I kept asking myself throughout This Must Be the Place, "Whose mind did this come from?" The humor, mood, and visuals of this film are arresting in their originality. For those who buy into the strange world Italian filmmakers Paolo Sorrentino and Umberto Contarello have built, there are many perplexing scenes and lines that will be discussed after the big moments fade into familiar memories.
This Must Be the Place will be labeled pretentious and dull by some, but it will be championed as an all-time favorite by others. It's a weird thing that doesn't happen that often at the cinema these days, but that's just how great art works.
We're lucky if even one film a year is rated this highly. Some Oscar winners tend to fall within this score range. Check out more reviews or the Flixist score guide.
It hasn't been that long since the first trailer for The World's End, but we've already got our second look at the film in this new trailer. There's some new jokes, a couple more bits of plot, and more character interactions...
During a Reddit AMA today Richard Linklater was asked about the spiritual sequel he and Matthew McConaughey were planning on shooting. His answer may turn a few heads since the last we heard about it they were simply tossing ...
Two new posters have been released for director Edgar Wright’s newest film, The World’s End. In case we didn’t know this from the first trailer that was released, we can reaffirm that Paddy Considine, Martin...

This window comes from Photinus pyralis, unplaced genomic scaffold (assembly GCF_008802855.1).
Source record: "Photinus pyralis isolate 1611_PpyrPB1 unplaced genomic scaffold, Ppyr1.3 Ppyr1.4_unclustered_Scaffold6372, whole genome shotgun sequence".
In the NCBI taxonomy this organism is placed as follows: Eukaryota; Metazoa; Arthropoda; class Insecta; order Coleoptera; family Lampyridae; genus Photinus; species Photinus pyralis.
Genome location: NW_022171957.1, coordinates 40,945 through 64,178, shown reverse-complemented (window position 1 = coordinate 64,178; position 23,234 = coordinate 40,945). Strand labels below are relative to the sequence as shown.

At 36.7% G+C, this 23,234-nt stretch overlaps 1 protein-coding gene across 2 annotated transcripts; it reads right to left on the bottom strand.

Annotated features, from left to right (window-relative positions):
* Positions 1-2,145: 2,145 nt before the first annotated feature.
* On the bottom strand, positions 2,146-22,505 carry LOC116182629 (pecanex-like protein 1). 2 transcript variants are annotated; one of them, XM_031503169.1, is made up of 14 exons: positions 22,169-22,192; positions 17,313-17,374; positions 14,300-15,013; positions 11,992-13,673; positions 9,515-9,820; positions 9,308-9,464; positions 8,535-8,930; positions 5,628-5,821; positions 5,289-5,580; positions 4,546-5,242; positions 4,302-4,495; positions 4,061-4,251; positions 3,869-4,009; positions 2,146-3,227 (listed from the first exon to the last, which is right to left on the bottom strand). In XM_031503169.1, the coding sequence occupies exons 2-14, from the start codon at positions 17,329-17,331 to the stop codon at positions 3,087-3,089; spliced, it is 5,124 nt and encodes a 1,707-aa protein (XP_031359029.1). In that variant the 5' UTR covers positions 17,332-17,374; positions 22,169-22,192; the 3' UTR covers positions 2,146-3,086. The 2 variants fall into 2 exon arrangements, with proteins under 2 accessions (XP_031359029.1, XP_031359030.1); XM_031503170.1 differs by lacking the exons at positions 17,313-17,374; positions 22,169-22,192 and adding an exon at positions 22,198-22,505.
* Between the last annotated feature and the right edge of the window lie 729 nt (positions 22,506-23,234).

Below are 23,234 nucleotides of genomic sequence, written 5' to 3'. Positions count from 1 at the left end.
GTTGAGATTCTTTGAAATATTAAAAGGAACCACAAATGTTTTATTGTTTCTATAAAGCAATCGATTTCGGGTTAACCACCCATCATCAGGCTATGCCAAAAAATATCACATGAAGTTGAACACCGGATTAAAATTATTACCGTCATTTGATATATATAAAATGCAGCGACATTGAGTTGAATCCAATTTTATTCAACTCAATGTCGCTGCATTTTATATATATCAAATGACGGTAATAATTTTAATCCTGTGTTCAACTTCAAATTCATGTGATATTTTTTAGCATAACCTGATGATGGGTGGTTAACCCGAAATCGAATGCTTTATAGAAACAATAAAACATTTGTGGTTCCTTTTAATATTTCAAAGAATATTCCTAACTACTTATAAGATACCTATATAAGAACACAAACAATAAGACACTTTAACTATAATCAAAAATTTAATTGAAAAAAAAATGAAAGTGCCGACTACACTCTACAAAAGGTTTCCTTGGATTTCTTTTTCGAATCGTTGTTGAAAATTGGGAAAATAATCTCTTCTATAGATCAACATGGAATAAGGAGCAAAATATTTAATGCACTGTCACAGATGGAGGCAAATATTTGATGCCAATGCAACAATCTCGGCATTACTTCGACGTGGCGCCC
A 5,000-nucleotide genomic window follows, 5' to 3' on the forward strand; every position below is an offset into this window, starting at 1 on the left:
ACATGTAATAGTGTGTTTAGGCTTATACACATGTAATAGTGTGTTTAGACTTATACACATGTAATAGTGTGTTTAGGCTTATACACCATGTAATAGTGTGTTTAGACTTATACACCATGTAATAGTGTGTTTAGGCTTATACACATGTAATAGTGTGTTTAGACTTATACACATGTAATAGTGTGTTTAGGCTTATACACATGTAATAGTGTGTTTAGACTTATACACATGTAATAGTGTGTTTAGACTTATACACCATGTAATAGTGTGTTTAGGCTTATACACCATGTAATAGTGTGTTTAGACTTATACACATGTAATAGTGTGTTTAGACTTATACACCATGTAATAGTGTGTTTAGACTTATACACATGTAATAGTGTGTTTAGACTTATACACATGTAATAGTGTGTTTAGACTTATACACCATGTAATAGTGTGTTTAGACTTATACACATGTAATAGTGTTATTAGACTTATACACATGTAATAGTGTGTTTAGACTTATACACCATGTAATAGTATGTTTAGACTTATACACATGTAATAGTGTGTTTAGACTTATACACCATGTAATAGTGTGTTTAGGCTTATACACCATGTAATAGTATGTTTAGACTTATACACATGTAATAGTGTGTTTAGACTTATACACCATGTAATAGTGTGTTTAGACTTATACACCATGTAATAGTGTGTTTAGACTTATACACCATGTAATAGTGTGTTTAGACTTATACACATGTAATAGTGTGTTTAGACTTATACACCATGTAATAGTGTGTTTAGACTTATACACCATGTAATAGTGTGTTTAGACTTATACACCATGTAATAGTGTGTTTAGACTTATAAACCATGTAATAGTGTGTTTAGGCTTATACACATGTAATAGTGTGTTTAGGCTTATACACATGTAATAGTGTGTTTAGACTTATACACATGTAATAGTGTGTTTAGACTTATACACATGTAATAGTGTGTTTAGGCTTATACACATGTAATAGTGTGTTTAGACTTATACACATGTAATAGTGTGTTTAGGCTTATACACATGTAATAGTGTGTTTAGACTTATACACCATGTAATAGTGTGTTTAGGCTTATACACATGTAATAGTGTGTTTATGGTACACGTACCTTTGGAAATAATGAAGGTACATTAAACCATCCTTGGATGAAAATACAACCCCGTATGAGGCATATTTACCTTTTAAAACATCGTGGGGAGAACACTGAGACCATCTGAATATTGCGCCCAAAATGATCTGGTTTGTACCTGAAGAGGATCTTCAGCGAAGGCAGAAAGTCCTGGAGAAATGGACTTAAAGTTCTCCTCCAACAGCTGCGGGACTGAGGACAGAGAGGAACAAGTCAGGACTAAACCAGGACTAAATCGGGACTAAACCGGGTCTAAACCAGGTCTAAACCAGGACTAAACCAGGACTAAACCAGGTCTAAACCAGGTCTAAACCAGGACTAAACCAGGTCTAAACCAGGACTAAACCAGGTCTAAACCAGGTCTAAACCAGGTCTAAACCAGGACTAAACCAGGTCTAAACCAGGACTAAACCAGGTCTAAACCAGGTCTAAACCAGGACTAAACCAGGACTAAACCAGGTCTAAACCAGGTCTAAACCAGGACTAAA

A while ago comedian Patton Oswalt appeared on the TV show Parks and Recreation as a citizen of the town of Pawnee who made a filibuster rant... about Star Wars Episode VII, and all that it could be. And the internet went cr...
The third installment of Ghostbusters has been bouncing around forever, but it is still a thing that may happen. We've already heard that the films will focus on a younger generation of Ghostbusters, with the old guys pa...
Here is the trailer for The Young and Prodigious Spivet, the latest from Amelie and City of Lost Children director Jean-Pierre Jeunet. The film is an adaptation of the book The Selected Works of T. S. Spivet by Reif Larsen, ...
Although this looks so much like the first teaser that they may have been filmed around the same time, it's hard to deny its hilarity. It's just the Channel 4 News Team walking forward and exchanging one liners once more. Th...
The final part of the Hangover trilogy (Trilogy? Who knew?) releases in just a little under six days so that means there's well enough time to squeeze in one final Red Band trailer. If none of the previous material convinced...
I'll admit that I'm a sucker for "old men doing young things" movies desspite how bad most of them are. I sat through The Bucket List, Space Cowboys (but it was kind of good), Stand Up Guys, and I'm most likely going to see ...
Woody Allen's Manhattan opens with that stunning overture of "Rhapsody in Blue" by George Gershwin. It's like a love letter to the city, the great colossus, a romanticized land of bustle and possibility. The film is a portrai...
If you had any plans to be social for the next few days, you need to cancel them. Loads of Cartoon Network shows are now available on Netflix Instant, including Adventure Time, The Venture Bros., Robot Chicken, The Boondocks,...more